We return briefly to Radiohead and, since he turns out to be a fan, I ask he’s ever met them. He stalls for a second, and then blinks and nods, before repeating “Yep, I met… yep” several times, like a malfunctioning protocol droid. You can almost see the thought process in action: “How much should I say here?”
We’re back at cross purposes again, and it reminds Gleeson of another Star Wars story: at the tail end of 2015, when the whole cast was doing press for The Force Awakens, he confided in Harrison Ford about his anxieties over what you can and can’t say in interviews. Ford, in “brilliantly Harrison Ford” fashion, told him: “You can say whatever the fuck you want. And you know it.”
But the truth is, saying whatever the fuck you want is for the Harrison Fords (or, more recently, Quincy Joneses) of this world. For Gleeson, now is not about revealing his “true self” in interviews: now is about graft.
“Laziness is the only thing that’s not allowed,” he tells me. “That’s what you learn [working] with people like Leo [DiCaprio] and Tom Cruise. They both work like fucking maniacs. They lead by example.”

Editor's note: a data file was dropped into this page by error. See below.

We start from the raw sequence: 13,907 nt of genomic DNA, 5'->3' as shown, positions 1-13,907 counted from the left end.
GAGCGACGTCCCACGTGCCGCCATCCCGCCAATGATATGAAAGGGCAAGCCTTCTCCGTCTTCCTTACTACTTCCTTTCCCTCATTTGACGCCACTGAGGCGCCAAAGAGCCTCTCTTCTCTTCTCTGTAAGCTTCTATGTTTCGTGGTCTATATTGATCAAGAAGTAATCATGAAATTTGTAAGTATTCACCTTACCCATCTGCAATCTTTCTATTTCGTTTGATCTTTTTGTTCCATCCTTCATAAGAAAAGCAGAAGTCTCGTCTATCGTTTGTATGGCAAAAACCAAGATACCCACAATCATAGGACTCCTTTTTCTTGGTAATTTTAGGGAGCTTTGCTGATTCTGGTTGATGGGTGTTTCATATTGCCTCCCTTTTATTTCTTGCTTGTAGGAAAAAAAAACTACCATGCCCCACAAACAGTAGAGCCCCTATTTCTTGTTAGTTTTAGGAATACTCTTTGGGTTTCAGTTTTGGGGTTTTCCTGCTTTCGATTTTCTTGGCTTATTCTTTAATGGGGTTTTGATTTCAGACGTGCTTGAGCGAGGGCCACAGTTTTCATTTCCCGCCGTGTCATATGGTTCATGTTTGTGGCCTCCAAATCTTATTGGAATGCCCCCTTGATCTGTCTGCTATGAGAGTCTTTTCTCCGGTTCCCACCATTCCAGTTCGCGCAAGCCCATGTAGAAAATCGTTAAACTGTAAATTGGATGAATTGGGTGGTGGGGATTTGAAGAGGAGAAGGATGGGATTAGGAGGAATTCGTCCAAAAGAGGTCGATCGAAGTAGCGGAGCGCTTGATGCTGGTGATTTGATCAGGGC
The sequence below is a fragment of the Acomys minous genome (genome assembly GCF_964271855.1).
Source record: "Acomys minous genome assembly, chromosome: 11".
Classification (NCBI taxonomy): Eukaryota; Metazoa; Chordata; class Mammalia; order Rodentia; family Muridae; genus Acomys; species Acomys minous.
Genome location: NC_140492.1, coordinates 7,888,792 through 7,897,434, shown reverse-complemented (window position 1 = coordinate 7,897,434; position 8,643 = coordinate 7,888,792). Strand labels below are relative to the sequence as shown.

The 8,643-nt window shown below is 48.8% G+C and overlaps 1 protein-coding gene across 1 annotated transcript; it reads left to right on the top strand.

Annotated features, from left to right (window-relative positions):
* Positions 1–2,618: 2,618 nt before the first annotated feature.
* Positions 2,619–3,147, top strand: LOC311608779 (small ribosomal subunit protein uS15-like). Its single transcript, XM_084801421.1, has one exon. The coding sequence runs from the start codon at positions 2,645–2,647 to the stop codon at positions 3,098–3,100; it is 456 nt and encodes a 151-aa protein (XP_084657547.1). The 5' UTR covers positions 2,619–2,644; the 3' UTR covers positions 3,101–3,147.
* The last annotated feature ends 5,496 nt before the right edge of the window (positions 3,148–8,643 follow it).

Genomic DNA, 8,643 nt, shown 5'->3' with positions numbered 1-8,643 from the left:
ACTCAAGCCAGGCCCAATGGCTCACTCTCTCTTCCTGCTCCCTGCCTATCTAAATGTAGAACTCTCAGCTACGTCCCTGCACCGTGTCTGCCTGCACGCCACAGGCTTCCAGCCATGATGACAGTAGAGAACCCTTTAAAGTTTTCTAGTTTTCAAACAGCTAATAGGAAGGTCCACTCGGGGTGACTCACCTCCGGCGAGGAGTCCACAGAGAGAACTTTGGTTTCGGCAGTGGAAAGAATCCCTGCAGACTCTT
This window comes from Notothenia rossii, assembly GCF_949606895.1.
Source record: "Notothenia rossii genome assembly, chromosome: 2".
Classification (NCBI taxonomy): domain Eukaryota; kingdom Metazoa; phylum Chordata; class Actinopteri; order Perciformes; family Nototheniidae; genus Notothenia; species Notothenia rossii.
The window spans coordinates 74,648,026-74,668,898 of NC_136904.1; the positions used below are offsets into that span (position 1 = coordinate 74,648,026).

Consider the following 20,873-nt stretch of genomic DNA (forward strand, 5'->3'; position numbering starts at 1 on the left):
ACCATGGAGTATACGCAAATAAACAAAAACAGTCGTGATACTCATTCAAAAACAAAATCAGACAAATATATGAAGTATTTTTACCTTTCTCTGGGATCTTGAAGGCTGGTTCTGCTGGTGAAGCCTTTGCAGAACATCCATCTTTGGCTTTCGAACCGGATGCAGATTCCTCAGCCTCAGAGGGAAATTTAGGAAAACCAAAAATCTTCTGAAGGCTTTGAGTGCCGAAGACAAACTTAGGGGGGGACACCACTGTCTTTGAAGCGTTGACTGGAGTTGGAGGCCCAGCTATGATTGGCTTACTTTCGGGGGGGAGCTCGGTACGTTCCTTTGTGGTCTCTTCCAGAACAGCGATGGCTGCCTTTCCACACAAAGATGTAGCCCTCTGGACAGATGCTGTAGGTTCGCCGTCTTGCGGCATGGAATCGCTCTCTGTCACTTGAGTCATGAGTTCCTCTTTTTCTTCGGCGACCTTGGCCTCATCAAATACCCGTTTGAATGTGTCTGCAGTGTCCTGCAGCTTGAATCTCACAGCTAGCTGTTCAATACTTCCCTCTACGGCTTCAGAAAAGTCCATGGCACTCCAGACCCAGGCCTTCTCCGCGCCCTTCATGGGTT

His publicist appears at the door; an indication that our time is up. Gleeson is a free man again, and he plans to celebrate by trawling Dublin’s bookshops to re-purchase Catch-22 (“I’ve lost my copy”).
As we part ways, I ask if he can ever imagine reaching that Ford/Cruise/DiCaprio level of stardom. “No, never,” he says, firmly. “My dad doesn’t occupy that level of superstardom, so maybe you can only imagine what’s gone before you.” He shrugs and reconsiders. “Or maybe I’m just a pessimist. I naturally skew towards the melancholy. But I’m trying hard to be more hopeful.”
Peter Rabbit is at cinemas from 16 March